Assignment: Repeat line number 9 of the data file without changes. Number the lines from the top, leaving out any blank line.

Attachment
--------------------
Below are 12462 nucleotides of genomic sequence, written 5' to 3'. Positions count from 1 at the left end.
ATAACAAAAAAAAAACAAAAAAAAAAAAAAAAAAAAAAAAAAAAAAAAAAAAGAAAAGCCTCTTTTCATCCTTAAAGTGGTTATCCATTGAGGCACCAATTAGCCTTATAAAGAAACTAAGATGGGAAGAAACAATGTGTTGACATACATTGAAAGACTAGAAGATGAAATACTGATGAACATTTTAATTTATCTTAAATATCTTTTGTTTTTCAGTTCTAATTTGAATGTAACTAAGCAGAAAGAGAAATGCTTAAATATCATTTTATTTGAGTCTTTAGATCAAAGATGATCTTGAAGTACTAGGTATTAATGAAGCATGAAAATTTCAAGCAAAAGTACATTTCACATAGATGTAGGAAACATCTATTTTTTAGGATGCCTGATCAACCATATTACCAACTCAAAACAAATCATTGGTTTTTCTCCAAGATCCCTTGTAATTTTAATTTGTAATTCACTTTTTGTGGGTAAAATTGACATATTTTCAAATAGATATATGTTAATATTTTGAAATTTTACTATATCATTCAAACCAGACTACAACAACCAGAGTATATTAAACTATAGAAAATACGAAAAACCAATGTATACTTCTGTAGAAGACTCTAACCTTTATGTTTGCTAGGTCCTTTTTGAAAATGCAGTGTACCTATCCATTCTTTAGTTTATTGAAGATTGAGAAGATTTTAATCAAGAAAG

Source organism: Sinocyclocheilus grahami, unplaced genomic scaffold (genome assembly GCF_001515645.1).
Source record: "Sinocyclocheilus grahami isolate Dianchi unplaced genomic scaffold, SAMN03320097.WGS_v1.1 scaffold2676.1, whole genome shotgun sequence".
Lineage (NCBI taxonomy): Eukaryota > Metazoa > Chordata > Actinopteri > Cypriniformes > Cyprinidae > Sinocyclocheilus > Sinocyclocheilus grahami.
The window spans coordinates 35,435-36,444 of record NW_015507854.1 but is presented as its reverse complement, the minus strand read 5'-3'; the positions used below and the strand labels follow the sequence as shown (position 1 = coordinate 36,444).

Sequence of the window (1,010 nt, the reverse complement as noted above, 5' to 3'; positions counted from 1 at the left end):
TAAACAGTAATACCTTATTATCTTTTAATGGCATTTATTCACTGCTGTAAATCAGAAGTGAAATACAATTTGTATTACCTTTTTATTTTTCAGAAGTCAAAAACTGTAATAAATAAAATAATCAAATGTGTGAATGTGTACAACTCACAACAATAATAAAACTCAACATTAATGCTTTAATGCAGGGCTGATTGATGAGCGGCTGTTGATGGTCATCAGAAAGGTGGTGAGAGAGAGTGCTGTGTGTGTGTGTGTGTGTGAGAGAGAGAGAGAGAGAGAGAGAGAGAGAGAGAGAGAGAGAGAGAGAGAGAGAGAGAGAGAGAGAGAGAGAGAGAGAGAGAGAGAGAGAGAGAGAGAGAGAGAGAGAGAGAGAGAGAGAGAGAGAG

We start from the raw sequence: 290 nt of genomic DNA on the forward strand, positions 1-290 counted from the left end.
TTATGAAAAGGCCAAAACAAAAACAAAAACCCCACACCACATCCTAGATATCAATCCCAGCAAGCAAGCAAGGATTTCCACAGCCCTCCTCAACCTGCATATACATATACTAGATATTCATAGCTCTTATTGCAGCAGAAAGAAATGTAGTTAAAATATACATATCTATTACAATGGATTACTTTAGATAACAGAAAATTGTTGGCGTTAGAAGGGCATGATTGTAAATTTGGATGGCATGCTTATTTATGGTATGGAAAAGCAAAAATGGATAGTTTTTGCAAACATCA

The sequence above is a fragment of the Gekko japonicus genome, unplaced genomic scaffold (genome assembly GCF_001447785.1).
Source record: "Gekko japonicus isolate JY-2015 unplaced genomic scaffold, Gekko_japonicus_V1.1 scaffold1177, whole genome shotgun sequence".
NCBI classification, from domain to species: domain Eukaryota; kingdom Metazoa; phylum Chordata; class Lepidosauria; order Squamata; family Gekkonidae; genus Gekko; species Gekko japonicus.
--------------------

We start from the raw sequence: 290 nt of genomic DNA on the forward strand, positions 1-290 counted from the left end.